Page 55 - Work Poetry of John J. "Slim" MacInnis
ISSUE : Issue 64
Published by Ronald Caplan on 1993/8/1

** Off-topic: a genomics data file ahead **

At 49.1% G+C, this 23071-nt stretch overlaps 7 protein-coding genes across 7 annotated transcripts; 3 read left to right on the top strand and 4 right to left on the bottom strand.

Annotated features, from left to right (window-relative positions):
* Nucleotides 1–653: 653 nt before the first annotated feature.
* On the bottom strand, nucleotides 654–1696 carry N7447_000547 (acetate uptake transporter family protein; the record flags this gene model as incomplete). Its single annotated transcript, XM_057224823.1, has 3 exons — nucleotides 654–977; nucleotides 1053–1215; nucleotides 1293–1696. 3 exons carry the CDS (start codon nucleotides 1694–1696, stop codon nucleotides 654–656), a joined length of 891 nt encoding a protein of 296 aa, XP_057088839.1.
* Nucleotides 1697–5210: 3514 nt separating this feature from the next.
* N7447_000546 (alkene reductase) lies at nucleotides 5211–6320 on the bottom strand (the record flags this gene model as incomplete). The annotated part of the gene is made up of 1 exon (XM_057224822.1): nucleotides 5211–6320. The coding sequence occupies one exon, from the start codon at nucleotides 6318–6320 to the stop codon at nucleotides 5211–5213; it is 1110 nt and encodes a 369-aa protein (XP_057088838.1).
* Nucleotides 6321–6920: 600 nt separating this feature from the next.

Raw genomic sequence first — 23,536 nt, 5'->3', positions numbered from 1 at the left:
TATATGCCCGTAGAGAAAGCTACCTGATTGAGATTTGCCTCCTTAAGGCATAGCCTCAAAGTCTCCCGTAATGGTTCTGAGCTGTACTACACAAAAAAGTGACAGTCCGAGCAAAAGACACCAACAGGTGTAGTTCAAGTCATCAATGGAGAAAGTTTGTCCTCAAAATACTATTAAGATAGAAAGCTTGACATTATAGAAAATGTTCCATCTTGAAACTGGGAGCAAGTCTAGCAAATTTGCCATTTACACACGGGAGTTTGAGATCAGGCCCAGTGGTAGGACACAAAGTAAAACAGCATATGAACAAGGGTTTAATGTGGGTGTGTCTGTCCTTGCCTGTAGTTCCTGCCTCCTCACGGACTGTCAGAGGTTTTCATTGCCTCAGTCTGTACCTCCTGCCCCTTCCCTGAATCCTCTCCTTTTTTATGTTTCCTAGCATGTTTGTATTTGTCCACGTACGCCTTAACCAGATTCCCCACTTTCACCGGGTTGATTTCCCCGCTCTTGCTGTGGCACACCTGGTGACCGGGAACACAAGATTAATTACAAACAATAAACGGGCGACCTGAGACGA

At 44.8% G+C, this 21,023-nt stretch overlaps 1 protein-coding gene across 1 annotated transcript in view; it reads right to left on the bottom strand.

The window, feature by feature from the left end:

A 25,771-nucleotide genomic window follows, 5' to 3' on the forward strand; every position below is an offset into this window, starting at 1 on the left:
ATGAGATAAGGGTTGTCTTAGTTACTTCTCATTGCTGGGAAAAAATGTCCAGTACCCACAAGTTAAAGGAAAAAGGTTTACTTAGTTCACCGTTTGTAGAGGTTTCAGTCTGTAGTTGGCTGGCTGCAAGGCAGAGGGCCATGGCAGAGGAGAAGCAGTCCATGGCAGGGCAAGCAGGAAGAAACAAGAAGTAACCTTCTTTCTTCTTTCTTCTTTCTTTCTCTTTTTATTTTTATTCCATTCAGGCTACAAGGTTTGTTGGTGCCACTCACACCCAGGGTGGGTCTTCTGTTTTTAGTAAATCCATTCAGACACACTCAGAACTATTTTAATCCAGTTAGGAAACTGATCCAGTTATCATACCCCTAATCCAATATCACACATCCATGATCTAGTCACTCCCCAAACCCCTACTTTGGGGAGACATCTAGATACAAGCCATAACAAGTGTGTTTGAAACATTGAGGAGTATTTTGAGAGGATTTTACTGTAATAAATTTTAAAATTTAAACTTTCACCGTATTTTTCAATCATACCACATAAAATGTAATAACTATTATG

From Breadlines to Battlefields For years in vain we fought to gain. We of the workless mass, A chance to work though our struggle irked The idle and wealthy class. Deprived of a home we were forced to roam, A hungry and ragged throng. And few were the friends we encountered then To lighten our war along. Though mill and mine of every kind With idle goods were stacked. And vaults were stored with a golden hoard Still we of the workless lacked. Nor statesmen cared at the way we fared, Though poverty seared our souls. We had only the jail and the hungry trail To a flophouse dark and cold. While pompous priests, from their pulpits screeched Of heaven and love and truth. We lived in a hell and leamed too well The curse of a squandered youth. They paid scant heed to our grievous need. Though pledged to uphold His word. They shared the best and they cared the less For the sheep of the common herd. In vain we fought to improve our lot But our rights they refused to give. Though all we asked was an honest task That would make life fit to live. But never a cent could be had or spent • No "hunger fund" was raised. The workless class • we were only trash. Unworthy of help or praise. But today in fear as danger is near. From a source they helped to build. They look to us when they find they must And our blood would ask us spill. What right, we ask, have this useless class To demand we engage a foe They helped maintain wit-i the selfish aim Of saving the "status quo' ? Why should we band in a far-off land And wealth for another wrest. If here at home we have only known The fate of the dispossessed? What's left to lose if we should refuse To fight for De-mockery? In the name of Christ what a costly price They should ask for our poverty. • Beachcomber Steelworker & Miner, 17 August 1940 John J. Maclnnis: "And they were out asking me to be a sucker to go out and get shot • Christ • for $30. a month. Imagine.... "The country was always in turmoil around those times. George (MacEachern) and a few more that were in the Party...l remember down at the Lyceum they wanted an open forum • and they wanted the government to show their confidence in Canada by taking two billion dollars and putting on a big program of public works. Of course, 'Where's the money coming from?' was always the sto? ry. But the day the goddamn war started, two billion went over as credit to Britain." Inspired, enthused, or just content to get the phrases out of his head and down on paper, Maclnnis immediately wrote two more: "I don't know if you call it writing or not, but that's just a source of annoyance to me now because a phrase will pop in? to my mind and then I feel I got to put it into a rhyme or some damn thing or another. That's pretty well how they started." (Family tradition has his grandfather, also John, as a writer of songs and verse.) These initial efforts were, however, thwarted. As the editor of the Steelworker & Miner soon explained on the front page (in) "A Word to 'Beachcomber': We are forced to inform 'Beach? comber,' the local poet, that we cannot publish his two last con? tributions because we have been officially informed that his poem 'From Breadlines to Battlefields,' which we published the week before last, contravenes the 'Defence of Canada Regulations.' "We have reason to believe that certain potential fascists hold? ing high positions, whom we have occasion to castigate from time to time are constantly 'drawing the attention' of the au? thorities to items in the 'Steelworker and Miner' which are not to their fascist tastes. Our readers can guess who they are." Maclnnis was little concerned about the attention and he con? tinued to write, although only his "romantic" verse made it into the newspapers for the next couple of years. (John J. Maclnnis: "M. A. MacKenzie was informed from Ottawa that if he print? ed any more of that 'tripe' as they called it that they'd shut him up. It didn't bother me.") Early in 1943 he began his industrial verse with "Doscomocra? cy." He followed this up with his most popular work, "Dosco's Inferno," a personalized account of work in the Open Hearth department. Dosco's Inferno Oh! tired am I of the ceaseless toil And the endless cares and woes Of the paupered years and the deathless fears That a low paid worker knows. All my toil filled life has been fraught with strife And all that I have to show Are the callused palms of these workwom hands And a faltering step and slow. From my early youth like a soul-less brute In a Godless way I've slaved. In Dosco's mills where the labour kills And hastens an early grave. I've shovelled ore thru a fumace door In the heat of the boiling steel Muffle-r 9/Can 93 King St., North Sydney EXPANDED 3ERVIOES! 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